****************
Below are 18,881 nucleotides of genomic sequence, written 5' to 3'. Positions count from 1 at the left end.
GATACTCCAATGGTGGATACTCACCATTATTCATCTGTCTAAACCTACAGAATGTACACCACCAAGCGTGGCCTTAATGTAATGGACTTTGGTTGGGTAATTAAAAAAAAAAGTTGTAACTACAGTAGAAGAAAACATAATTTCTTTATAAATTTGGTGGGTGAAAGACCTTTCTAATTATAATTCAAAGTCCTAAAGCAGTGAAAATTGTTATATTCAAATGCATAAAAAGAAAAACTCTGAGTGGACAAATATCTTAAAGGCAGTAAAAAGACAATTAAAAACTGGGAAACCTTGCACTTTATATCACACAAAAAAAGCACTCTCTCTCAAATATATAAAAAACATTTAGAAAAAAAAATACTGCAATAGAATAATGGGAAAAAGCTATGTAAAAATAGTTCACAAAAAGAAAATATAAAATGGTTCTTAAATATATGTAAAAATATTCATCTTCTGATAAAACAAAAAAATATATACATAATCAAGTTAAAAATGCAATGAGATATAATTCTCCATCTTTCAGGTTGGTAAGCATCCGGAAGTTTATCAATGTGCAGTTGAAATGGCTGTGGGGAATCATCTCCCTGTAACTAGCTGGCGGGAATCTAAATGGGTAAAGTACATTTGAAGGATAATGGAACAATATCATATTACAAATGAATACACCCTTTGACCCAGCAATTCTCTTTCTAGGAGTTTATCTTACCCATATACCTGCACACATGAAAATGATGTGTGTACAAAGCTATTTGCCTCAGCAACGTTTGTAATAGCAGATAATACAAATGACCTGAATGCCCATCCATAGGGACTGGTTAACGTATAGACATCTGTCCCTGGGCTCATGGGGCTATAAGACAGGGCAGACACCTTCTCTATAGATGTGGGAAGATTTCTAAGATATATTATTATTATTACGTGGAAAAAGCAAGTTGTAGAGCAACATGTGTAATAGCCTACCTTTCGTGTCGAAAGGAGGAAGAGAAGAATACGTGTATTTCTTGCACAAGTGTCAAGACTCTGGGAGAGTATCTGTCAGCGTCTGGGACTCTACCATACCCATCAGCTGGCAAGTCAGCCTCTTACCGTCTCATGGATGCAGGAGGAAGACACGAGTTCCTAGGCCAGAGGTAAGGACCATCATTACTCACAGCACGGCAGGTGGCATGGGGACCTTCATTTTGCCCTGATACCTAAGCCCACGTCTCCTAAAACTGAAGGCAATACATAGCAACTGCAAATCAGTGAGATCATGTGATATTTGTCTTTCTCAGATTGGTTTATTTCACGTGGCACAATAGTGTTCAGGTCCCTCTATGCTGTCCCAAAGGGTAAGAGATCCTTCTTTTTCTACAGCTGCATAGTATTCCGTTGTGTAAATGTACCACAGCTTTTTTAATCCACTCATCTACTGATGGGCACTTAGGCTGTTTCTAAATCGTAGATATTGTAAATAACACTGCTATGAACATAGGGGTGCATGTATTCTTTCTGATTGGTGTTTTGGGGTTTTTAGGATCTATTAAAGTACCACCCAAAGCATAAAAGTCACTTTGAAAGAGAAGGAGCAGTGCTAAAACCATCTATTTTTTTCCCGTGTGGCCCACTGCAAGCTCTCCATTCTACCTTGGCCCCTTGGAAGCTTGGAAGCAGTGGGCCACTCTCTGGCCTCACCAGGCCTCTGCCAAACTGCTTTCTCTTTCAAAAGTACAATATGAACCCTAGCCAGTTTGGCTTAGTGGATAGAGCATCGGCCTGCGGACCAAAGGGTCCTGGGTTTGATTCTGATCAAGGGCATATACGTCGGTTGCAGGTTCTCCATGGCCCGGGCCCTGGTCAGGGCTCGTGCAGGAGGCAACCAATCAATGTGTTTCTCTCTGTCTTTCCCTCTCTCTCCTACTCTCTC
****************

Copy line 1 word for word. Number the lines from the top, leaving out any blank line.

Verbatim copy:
Below are 18,881 nucleotides of genomic sequence, written 5' to 3'. Positions count from 1 at the left end.